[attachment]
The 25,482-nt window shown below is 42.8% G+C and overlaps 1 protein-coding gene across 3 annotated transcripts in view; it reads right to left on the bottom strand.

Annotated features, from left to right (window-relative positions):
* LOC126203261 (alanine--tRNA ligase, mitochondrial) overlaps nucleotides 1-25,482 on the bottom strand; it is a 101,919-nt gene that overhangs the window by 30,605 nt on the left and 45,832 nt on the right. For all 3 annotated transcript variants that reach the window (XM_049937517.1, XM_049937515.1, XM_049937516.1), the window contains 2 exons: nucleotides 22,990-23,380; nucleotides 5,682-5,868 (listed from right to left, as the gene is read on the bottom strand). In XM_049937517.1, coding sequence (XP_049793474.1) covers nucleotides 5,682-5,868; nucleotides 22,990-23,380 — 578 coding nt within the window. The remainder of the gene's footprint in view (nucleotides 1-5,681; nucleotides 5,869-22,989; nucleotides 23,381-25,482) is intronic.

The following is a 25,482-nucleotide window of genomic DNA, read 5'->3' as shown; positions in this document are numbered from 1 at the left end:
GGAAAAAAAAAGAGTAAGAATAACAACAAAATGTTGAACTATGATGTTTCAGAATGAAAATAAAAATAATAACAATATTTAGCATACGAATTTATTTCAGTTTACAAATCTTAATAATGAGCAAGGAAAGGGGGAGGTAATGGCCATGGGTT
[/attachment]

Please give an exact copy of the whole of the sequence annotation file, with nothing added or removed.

The 25,482-nt window shown below is 42.8% G+C and overlaps 1 protein-coding gene across 3 annotated transcripts in view; it reads right to left on the bottom strand.

Annotated features, from left to right (window-relative positions):
* LOC126203261 (alanine--tRNA ligase, mitochondrial) overlaps nucleotides 1-25,482 on the bottom strand; it is a 101,919-nt gene that overhangs the window by 30,605 nt on the left and 45,832 nt on the right. For all 3 annotated transcript variants that reach the window (XM_049937517.1, XM_049937515.1, XM_049937516.1), the window contains 2 exons: nucleotides 22,990-23,380; nucleotides 5,682-5,868 (listed from right to left, as the gene is read on the bottom strand). In XM_049937517.1, coding sequence (XP_049793474.1) covers nucleotides 5,682-5,868; nucleotides 22,990-23,380 — 578 coding nt within the window. The remainder of the gene's footprint in view (nucleotides 1-5,681; nucleotides 5,869-22,989; nucleotides 23,381-25,482) is intronic.

The following is a 25,482-nucleotide window of genomic DNA, read 5'->3' as shown; positions in this document are numbered from 1 at the left end:
GGAAAAAAAAAGAGTAAGAATAACAACAAAATGTTGAACTATGATGTTTCAGAATGAAAATAAAAATAATAACAATATTTAGCATACGAATTTATTTCAGTTTACAAATCTTAATAATGAGCAAGGAAAGGGGGAGGTAATGGCCATGGGTT